1962 Ferrari 250 GT SWB California Spyder specs 280 bhp, 2,953 cc single overhead camshaft V-12 engine, three Weber carburetors, four-speed gearbox, independent front suspension via A-arms, coil springs, and telescopic shock absorbers, live rear axle with semi-elliptical springs and telescopic shock absorbers, and four-wheel hydraulic disc brakes. Wheelbase: 2,400 mm.
• One of only 37 covered headlight examples built
• Unquestionably one of the most attractive and desirable Ferraris in existence
• Matching numbers and Ferrari Classiche certified
• Pebble Beach Concours d’Elegance class winner
Without a doubt, the 1962 Ferrari 250 GT SWB California Spyder is one of the most beautiful cars ever to pass through Ferrari’s fabled gates on Via Abetone Inferiore. With its stunning bodywork designed by Pininfarina and masterfully executed by Scaglietti, the car was a collaboration of the very best.
As with all other road cars, the California Spyder’s design was based on the experience gained from the Scuderia’s sports and Grand Prix racing efforts. Convertibles, in particular, were readily marketable to a select clientele in Europe and were especially attractive to the burgeoning market in North America, served by Luigi Chinetti and John von Neumann. To respond to this market, Ferrari created two legendary series of road cars: the cabriolets and the spyders.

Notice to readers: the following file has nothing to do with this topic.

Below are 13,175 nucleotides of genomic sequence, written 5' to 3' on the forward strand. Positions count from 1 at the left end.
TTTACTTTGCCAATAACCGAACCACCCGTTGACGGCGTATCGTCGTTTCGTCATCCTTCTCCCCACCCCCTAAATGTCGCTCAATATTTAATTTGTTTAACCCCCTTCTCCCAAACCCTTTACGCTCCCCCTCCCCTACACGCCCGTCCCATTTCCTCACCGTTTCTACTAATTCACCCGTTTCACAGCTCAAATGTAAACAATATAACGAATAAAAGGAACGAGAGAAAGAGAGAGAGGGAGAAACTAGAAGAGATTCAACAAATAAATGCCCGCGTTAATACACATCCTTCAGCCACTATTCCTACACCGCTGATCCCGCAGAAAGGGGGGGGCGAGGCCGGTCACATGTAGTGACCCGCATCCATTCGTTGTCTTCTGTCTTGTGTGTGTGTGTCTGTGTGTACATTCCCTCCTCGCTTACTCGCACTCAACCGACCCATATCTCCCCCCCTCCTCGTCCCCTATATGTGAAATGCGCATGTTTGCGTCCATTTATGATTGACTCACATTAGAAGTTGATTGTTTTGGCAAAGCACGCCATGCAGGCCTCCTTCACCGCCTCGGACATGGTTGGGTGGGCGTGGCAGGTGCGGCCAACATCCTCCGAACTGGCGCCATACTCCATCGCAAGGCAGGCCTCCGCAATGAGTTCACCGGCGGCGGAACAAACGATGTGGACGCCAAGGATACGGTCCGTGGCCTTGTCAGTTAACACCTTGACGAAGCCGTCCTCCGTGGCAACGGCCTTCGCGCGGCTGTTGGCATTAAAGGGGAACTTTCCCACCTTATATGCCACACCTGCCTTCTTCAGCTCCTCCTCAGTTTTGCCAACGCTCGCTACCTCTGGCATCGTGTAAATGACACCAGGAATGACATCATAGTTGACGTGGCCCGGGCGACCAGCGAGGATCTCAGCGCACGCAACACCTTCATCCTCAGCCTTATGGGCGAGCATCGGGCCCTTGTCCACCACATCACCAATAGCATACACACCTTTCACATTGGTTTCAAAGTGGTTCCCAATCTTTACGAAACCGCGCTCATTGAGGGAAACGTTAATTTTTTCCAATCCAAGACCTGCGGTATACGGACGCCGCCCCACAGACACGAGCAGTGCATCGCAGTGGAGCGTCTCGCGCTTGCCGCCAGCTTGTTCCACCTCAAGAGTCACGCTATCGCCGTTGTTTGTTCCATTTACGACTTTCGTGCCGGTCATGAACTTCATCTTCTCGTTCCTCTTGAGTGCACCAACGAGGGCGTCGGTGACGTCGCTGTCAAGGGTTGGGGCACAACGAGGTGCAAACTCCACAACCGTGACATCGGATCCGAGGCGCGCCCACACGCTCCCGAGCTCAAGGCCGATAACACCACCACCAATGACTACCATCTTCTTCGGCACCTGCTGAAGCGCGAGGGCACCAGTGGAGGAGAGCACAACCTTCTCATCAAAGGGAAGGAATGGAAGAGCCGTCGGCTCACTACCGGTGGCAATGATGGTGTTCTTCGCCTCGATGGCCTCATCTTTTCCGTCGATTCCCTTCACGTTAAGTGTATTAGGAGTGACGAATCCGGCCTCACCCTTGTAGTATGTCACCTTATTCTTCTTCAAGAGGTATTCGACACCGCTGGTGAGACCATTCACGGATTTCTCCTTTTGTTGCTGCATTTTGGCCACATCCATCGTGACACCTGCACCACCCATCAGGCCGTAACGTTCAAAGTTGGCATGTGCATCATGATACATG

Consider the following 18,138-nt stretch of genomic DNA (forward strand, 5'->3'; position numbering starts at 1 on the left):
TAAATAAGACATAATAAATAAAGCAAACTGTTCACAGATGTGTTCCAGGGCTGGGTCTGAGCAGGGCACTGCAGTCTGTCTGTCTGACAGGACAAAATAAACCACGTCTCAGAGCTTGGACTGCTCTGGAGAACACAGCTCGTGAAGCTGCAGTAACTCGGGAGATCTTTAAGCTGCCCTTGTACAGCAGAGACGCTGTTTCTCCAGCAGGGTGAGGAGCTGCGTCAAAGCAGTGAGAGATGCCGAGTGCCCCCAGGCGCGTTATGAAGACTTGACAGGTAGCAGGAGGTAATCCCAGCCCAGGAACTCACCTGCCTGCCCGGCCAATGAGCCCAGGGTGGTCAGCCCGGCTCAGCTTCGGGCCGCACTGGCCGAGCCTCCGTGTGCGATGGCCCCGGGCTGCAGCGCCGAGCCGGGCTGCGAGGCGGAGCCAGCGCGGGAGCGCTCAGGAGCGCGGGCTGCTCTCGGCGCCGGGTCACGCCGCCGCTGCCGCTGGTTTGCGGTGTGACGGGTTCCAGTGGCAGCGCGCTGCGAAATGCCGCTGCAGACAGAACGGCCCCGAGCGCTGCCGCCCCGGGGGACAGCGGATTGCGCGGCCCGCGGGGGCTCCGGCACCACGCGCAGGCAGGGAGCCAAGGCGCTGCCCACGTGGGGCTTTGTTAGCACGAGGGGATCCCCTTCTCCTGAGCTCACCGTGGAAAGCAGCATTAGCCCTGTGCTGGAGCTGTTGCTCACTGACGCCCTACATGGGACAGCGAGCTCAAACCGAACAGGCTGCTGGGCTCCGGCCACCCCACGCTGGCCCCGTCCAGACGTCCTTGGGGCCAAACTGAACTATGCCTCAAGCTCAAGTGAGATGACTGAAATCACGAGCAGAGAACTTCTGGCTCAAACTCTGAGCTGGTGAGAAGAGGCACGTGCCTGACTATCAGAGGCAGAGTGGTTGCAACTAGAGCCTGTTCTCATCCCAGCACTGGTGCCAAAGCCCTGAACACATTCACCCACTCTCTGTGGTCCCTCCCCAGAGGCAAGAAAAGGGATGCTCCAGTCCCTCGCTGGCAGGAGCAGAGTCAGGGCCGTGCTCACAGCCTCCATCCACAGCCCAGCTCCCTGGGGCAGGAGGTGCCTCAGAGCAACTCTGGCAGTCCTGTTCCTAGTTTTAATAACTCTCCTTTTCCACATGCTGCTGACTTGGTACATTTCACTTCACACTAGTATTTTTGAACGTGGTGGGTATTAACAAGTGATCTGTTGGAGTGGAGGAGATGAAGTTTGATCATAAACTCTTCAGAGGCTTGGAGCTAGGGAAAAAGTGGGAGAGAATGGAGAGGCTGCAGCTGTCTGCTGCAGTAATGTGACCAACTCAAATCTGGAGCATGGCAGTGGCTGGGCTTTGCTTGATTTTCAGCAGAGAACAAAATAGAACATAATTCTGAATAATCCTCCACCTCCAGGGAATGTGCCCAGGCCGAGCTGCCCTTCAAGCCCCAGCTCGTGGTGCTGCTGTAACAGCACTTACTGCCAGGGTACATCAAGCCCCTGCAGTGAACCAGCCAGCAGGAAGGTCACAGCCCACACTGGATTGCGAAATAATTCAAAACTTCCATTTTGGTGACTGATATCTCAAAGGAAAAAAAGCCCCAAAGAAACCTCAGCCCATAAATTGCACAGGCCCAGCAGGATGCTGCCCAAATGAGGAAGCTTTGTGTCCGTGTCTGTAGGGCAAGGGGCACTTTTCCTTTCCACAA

The 1962 Ferrari 250 GT Pininfarina Series II Cabriolets were based upon one of Ferrari’s earliest volumes of series-built production cars, the 250 GT Pininfarina Coupes, and like the PF Coupe, they were nicely trimmed and fitted for everyday use and long trips. Combining the exciting performance of Ferrari’s race-proven 3.0-litre V-12 engine with the excellent handling and supple ride of the 2,600 mm wheelbase chassis, the Series II 250 GT PF Cabriolet had a well-earned and highly justified reputation as a superb, elegant, and understated touring car with quality interior appointments, soundproofing, and classic Ferrari styling.
On the other hand, there was the California Spyder. Also designed by Pininfarina, it was based upon the 250 GT Tour de France, Ferrari’s dual-purpose berlinetta, and it shared its character: lighter, more responsive, and faster, with characteristics closer to those of a racing car than its more luxurious stable mates. The California Spyder, first offered on a 2,600 mm wheelbase, was developed for a group of performance-oriented drivers who wanted both the pace of the berlinettas and the open-air feel of a convertible.
In 1959, Ferrari introduced a short wheelbase 250 GT Berlinetta that offered quicker, more responsive handling, followed a year later by its California Spyder variant, introduced at Geneva in 1960. While the SWB Berlinetta got a newly designed body, the SWB California Spyder continued with its LWB sibling’s coachwork, with its styling drawn and executed more tautly and sharply over the shorter wheelbase. True dual-purpose automobiles, they were at home on the streets of Beverly Hills and the open roads and racing circuits of Europe and North America, epitomizing both style and prestige. Many of Ferrari’s clients were wealthy, famous, and titled patrons. In Hollywood, a number of leading actors owned Ferraris, including such famed actors as Steve McQueen, Clint Eastwood, and James Coburn.